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AFMA report confirms slow EV adoption in Australian fleets

John Law

The Australasian Fleet Management Association (AFMA) has today released a report in conjunction with AGL on EV adoption in fleet sales. The report found that three key reasons were preventing larger fleets from transitioning to electric vehicles, and they mirror many concerns of private consumers.

AFMA reached out to a large group of fleet management companies; 177 in fact. In total, these companies manage around 70,000 vehicles in Australia. That equates to 7 per cent of total new car sales as recorded in 2019 – so significant numbers.

2020 Hyundai Ioniq EV
One of the few affordable EVs in Australia.

Within the report, AFMA asked questions pertaining to the identified hurdles – nearly unanimously, the private companies reported that lack of incentives from the federal government was one big reason for sticking to ICE cars in fleets. 

Unsurprisingly, respondents cited high initial purchase costs as another barrier to EV adoption in fleets. Currently, there are just three pure electric vehicles on the market below $50,000, with the only options to squeeze under the magic number the Nissan Leaf and Hyundai Ioniq.

2020 Nissan Leaf e+ now in Australia
The leaf is the other option. Not a hugely inspiring one, though.

Finally, the report noted the limited availability and choice of electric vehicles as a significant barrier. In the United States, Ford is targeting fleet-heavy sales with their F-150 due some time in 2020. The only commercially viable EV sold in Australia right now is the Renault Kangoo ZE with 200km of range, and almost no one seems to know that even exists. The AFMA also determined that poor infrastructure implementation was a significant barrier to fleets taking on the new technology.

The report isn’t aimed to bring doom and gloom to the industry, though. AFMA Executive Director, Mace Hartley said: “The information and insights in this report are designed to inform and empower suppliers of products & services to Australian fleets, as well as policymakers at all levels of government”.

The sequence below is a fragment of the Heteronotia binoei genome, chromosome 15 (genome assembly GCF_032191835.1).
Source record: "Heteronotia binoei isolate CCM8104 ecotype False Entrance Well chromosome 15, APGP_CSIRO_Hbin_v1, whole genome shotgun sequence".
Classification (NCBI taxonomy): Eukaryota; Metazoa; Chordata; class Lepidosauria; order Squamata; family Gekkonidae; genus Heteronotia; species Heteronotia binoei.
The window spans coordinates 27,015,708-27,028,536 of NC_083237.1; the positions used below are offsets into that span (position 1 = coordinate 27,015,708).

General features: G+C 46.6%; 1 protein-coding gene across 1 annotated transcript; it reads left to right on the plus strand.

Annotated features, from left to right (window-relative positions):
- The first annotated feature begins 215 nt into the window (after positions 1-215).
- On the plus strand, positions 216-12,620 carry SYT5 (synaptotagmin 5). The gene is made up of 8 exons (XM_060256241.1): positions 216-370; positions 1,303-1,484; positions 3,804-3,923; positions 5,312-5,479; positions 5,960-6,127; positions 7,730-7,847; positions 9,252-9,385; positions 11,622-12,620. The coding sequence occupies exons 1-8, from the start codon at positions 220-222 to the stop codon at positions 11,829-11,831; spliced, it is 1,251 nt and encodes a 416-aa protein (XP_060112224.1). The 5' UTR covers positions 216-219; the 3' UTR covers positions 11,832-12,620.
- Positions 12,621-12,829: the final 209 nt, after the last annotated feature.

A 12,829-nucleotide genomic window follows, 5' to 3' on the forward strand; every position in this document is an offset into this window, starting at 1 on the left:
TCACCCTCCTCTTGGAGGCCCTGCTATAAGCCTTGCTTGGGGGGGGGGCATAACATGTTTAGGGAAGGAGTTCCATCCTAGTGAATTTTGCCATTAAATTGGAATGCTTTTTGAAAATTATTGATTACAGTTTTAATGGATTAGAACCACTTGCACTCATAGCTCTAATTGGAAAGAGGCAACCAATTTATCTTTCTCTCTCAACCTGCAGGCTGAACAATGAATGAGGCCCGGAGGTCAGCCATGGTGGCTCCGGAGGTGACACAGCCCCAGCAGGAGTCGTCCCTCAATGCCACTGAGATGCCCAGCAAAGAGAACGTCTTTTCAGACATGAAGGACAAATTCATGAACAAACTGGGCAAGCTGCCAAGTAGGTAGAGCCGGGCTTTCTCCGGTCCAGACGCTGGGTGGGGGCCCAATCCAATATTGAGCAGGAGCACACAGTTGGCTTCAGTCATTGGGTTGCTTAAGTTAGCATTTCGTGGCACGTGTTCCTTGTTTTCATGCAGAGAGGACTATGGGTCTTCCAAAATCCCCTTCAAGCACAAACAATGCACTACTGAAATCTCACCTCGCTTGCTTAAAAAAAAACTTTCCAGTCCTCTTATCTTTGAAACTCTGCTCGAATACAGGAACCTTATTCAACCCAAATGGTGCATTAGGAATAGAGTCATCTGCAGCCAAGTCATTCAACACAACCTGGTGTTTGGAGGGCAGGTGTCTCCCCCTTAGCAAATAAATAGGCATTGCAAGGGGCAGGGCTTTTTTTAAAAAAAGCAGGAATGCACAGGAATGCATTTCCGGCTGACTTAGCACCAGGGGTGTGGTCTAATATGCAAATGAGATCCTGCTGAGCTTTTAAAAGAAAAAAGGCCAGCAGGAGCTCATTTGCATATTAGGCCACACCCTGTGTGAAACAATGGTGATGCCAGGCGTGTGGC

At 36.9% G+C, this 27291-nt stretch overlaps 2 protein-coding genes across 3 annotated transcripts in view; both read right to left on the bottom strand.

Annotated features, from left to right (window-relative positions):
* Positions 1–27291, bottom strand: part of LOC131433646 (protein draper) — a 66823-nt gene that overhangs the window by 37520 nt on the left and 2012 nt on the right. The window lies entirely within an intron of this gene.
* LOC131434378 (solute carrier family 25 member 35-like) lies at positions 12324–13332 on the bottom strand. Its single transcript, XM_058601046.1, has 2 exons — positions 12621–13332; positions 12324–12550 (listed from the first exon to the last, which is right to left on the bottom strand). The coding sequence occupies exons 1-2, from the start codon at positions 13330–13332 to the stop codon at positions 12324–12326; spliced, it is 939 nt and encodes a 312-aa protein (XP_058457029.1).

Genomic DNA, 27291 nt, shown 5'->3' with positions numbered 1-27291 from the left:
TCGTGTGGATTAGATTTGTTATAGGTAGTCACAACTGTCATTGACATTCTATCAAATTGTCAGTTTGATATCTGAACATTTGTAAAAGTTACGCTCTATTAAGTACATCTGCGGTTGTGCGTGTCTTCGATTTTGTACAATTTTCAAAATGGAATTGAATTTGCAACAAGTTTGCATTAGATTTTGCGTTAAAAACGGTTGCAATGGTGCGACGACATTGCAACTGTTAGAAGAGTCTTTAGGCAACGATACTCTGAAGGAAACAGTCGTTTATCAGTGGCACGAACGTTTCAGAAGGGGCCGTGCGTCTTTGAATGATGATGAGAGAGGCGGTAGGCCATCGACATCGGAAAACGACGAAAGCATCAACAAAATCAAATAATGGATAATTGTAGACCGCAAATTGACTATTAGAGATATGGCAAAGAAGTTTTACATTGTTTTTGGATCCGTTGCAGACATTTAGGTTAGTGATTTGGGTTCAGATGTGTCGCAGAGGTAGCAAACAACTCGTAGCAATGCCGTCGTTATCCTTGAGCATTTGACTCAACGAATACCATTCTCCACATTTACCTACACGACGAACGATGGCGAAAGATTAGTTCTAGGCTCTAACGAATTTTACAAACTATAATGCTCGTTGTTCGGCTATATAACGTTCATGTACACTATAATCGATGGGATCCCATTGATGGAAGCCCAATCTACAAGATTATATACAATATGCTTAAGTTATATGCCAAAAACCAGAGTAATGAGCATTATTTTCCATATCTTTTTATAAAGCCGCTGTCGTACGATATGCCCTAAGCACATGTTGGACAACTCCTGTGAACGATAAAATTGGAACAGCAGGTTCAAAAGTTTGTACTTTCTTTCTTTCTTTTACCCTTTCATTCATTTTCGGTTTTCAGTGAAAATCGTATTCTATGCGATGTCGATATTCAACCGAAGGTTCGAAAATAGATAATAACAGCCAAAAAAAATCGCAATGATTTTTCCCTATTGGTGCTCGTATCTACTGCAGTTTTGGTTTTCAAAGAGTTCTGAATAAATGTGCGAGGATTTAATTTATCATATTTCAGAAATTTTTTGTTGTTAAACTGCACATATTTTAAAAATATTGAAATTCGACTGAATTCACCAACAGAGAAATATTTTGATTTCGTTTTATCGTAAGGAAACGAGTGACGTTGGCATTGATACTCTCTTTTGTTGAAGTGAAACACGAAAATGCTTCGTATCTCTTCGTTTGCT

2020 Renault Kangoo ZE
The EV van that no ones knows seems to know about.

Instead, the AFMA aims to provide a framework and insights to regulatory bodies and assist businesses that want to green up their image.

AFMA found that out of 66,000 vehicles including passenger cars, SUVs, light and heavy commercial vehicles, only 1,161 vehicles in fleets were pure EV or PHEV vehicles 3,361 were series-parallel hybrids. The vast majority (35,660) were diesel, with 26,398 petrol vehicles. In total less than 33% of survey respondents were running any electric vehicles in their fleets.

2021 Ford F-150 Limited
Even Ford is pushing for electrification in the USA.

In 2020 EV adoption, in general, hasn’t spiked; compared to September 2019 total EV sales are up just 165 units to 1,225 total. Despite the rocky global business conditions caused by the Covid pandemic, AFMA found that 53 per cent of respondents did not change their purchasing habits, though 25 per cent indicated greater caution. So this alone doesn’t account for low levels of adoption. 

It did not come as a surprise to Chasing Cars that most of the reasons provided by the survey respondents mirror the concerns of private buyers. While petrol is relatively affordable in Australia, and there is little investment in EV charging stations – though that is changing rapidly – there will be resistance to change.

While infrastructure is vital, the market also needs more options. Hugely popular segments like one-tonne utes will be key in driving both the private and fleet buyers into greener buying decisions.